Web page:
Today: February 25, 2024

May I Kill U? DVD

By Louis Trythall

Stuart Urban’s May I Kill U? is not a film lacking in ambition. At a moment in time when social networks loom over our landscape like colossal, unscalable mountains – shaping, denying and mediating culture at the click of a button – a film with the necessary guile to pointedly satirize the absurdity of this overbearing social mediasphere could become an instant cult classic. Unfortunately, for all its itchiness behind the trigger, May I kill U? fires just too many blanks. The film too dense to capitalise on its own sharp/trashy promise.

May I Kill U? begins by throwing us into a cyclone of chaos. Sirens squeal over the top of breaking glass, fires and Riot police – as DJs and callers attempt to narrate the madness. “Things have boiled over boiling point, you know what I mean?” one DJ begins. “The police can’t deal with it, can they? […] Things are going badly, right? And we need some kind of saviour…Jesus or Batman, or someone like that”.

Enter bicycle-cop Baz (Kevin Bishop) . After being attacked by gang member Clark (Tyson Oba), Baz – feeding off the failings of the criminal justice system – decides to take the law into his own hands. Armed with a helmet-camera, a voice distortion app and a proxy server, Baz exacts his revenge on Clark – decapitating him with a stolen Plasma TV – before posting the video online and on social networks. Overnight, Baz becomes an internet viral sensation. And as he basks in the seemingly rapturous web-applause of this ‘act’, so begins Baz’s descent from honest cop to ‘well-meaning’ vigilante.

Baz’s semi-hedonistic, semi-altruistic rampage sees him ‘purging’ London of anyone he considers “a drain on society” – uttering the ubiquitous line, “May I kill you?” before pulling the proverbial trigger (or rather taser). But as his fame and notoriety ignite in an explosion of hits, followers and flame-wars , the hedonistic thrills soon appear to outweigh Baz’s original, gallant intentions.

Cut through the police tape, however, and  May I Kill U? – much like its dim-witted protagonist Baz – is not without its problems. While Urban’s conceit shows cultural-awareness and trash-cinema potential, May I Kill U? serves as an 87-minute reminder that potential can all too easily be squandered. Whereas Harron‘s American Psycho – aided enormously by Bret Easton Ellis‘ seminal novel –  elegantly balances an axis of razor-sharp cultural observations and jet-black comedy, May I Kill U? feels decidedly blunt and only murky-grey, by comparison.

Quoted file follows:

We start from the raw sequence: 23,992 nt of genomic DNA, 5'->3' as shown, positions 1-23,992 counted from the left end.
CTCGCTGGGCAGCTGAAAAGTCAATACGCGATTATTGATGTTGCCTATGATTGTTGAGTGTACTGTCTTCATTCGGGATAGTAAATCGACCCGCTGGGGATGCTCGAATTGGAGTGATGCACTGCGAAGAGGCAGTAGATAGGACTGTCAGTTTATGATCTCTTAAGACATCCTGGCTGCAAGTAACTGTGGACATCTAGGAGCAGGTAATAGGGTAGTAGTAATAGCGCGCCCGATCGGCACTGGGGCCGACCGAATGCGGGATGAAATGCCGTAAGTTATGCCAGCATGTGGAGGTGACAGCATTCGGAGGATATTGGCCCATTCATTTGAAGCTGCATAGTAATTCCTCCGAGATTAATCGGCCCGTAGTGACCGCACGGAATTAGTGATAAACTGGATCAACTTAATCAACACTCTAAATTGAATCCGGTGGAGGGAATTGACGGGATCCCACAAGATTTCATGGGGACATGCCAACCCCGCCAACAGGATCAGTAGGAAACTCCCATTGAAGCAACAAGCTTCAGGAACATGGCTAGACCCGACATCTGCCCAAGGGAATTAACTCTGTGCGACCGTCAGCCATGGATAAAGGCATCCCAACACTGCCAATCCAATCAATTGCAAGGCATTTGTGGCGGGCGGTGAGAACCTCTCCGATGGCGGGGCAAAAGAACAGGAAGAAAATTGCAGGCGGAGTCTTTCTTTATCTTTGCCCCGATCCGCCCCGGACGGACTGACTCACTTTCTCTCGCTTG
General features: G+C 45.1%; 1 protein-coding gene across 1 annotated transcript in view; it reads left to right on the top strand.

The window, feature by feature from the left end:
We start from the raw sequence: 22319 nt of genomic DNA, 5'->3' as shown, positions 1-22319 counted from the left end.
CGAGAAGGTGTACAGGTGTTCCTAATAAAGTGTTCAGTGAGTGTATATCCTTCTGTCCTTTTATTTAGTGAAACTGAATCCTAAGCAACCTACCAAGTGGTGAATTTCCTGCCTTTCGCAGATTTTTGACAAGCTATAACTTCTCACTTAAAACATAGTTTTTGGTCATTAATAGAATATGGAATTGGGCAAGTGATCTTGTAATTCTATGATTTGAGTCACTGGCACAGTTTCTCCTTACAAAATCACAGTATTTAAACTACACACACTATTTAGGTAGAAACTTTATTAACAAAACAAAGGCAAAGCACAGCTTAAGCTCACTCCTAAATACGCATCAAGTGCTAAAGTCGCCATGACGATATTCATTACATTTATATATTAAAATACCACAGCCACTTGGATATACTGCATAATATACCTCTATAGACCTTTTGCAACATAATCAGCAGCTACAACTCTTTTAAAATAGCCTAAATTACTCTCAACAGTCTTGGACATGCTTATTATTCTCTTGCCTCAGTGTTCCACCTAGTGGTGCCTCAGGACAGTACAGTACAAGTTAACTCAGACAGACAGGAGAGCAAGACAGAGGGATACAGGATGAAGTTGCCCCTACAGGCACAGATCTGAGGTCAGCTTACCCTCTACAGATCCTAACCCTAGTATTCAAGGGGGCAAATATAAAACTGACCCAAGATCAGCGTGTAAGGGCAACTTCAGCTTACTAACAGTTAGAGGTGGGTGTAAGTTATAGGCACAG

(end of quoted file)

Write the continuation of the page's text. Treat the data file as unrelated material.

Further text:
The social network elements, for all their promise, also can’t help but disappoint. Poorly integrated, and condensed to a barrage of instant message/sub-YouTube comments that unattractively litter the outer-edges of the screen, May I Kill U? is – in this sense – more a filmic mirror to 21st living, than any kind of commentary. Similar to the film’s crude handling of crime and punishment, if Urban has something to say, he certainly never quite finds the words.

Despite fleeting moments of gritty charm, May I Kill U? is left chasing shadows for large stretches. Muddled and seldom amusing, Urban’s film never quite convinces. May I Kill U? is likeable enough to avoid capital punishment; but this black comedy still has at least one flat tyre.

Rating: 2/5
Cast: Kevin Bishop, Jack Doolan, Frances Barber
Director: Stuart Urban
Plot: Disillusioned by a failing justice system, bicycle-cop Baz turns self-appointed judge, jury and executioner – cleansing London of its supposed suffering.
Running Time: 87 minutes
BBFC Certificate: 15
Country of Origin: UK
Release Date (DVD): 15 April, 2013
Genre: Comedy, Horror

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